- Instrument Improves IR Spectroscopy by Factor of 100
SAN SEBASTIÁN, Spain, May 11, 2011 — A novel instrument records infrared spectra using a thermal source to gain a resolution 100 times better than conventional IR spectroscopy. The technique could be used to analyze the chemical compositions and structures of nanoscale materials in polymer composites, semiconductor devices, minerals or biological tissue.
An IR spectrum commonly is used as a material’s “fingerprint,” and IR spectroscopy thus has become an important tool for characterizing and identifying materials. However, with conventional optical instruments such as Fourier-transform IR spectrometers, the light cannot be focused to spot sizes below several micrometers. This fundamental limitation prevents IR-spectroscopic mapping of single nanoparticles, molecules or modern semiconductor devices.
Using the setup shown here, IR nanospectroscopy uses a thermal source to gain highly localized IR spectra with a spatial resolution >100 nm. The displayed graph shows IR spectra of differently processed oxides in an industrial semiconductor device. (Image: Florian Huth, CIC nanoGUNE)
Researchers from the Basque nanoscience research center CIC nanoGUNE and from Neaspec GmbH in Martinsried, Germany, developed the new IR spectrometer, which allows nanoscale imaging with thermal radiation. The setup is based on a scattering-type near-field microscope that uses a sharp metallic tip to scan the topography of a sample surface. While scanning the surface, the tip is illuminated with the IR light from a thermal source. Acting like an antenna, the tip converts the incident light into a nanoscale IR spot (nanofocus) at the tip apex. By analyzing the scattered IR light with a specially designed FTIR spectrometer, the researchers recorded IR spectra from ultrasmall sample volumes.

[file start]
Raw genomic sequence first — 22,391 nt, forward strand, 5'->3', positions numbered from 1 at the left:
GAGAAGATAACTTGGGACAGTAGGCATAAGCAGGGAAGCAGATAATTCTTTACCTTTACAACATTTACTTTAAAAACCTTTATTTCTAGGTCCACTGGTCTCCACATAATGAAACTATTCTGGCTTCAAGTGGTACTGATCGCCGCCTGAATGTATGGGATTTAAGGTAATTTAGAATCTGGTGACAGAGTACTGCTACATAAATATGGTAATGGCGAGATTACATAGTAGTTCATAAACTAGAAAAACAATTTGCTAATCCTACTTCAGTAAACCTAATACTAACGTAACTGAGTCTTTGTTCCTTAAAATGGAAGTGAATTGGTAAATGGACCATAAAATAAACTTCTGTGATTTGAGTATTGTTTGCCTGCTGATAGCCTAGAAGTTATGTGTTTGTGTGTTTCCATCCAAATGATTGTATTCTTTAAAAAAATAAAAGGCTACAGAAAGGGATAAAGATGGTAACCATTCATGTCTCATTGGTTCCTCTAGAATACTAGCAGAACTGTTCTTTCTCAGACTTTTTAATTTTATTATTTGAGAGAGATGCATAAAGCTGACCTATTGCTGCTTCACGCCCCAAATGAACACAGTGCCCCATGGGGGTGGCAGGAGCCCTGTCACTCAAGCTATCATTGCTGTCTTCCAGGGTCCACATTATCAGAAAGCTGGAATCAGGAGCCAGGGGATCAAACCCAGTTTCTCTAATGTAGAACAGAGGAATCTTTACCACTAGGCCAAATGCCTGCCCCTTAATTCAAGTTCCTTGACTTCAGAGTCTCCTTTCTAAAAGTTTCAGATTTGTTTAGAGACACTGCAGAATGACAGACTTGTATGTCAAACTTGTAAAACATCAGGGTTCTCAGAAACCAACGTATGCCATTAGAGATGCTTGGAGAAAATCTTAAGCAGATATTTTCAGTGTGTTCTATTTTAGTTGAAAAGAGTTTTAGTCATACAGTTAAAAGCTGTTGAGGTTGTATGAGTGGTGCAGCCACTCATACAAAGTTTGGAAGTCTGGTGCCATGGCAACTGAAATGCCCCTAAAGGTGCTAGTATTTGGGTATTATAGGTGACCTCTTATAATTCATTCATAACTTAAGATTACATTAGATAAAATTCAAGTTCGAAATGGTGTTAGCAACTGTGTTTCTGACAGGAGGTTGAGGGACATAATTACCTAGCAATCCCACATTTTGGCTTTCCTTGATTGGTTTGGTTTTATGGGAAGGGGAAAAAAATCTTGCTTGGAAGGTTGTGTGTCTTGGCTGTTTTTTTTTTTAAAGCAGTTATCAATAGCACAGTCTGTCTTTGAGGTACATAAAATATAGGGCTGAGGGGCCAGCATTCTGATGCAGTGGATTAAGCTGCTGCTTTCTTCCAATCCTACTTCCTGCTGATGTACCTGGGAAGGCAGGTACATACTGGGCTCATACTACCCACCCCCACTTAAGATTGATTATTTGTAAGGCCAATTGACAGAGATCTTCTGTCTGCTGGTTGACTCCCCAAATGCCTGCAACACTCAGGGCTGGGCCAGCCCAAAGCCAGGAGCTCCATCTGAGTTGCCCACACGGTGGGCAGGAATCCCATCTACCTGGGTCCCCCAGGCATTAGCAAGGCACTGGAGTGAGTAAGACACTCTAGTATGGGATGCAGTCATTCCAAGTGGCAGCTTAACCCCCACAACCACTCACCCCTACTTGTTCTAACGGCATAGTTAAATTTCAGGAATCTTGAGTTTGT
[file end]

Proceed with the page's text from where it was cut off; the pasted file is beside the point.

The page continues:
In their experiments, the investigators managed to record IR images of a semiconductor device from Munich-based Infineon Technologies AG. “We achieved a spatial resolution better than 100 nm. This directly shows that thermal radiation can be focused to a spot size that is hundred times smaller than in conventional infrared spectroscopy,” said Florian Huth, who performed the experiments. The researcher demonstrated that nano-FTIR can be applied for recognizing differently processed silicon oxides or for measuring the local electron density within complex industrial electronic devices.
“Our technique allows for recording spectra in the near- to far-infrared spectral range. This is an essential feature for analyzing the chemical composition of unknown nanomaterials,” said Rainer Hillenbrand, leader of the nano-optics group at nanoGUNE.
Nano-FTIR has application potential in widely different sciences and technologies, ranging from the semiconductor industry to nanogeochemistry and astrophysics.
“Based on vibrational fingerprint spectroscopy, it could be applied for nanoscale mapping of chemical composition and structural properties of organic and inorganic nanosystems, including organic semiconductors, solar cells, nanowires, ceramics and minerals,” Huth said.
For more information, visit: www.nanogune.eu
- infrared spectroscopy
- The measurement of the ability of matter to absorb, transmit or reflect infrared radiation and the relating of the resultant data to chemical structure.
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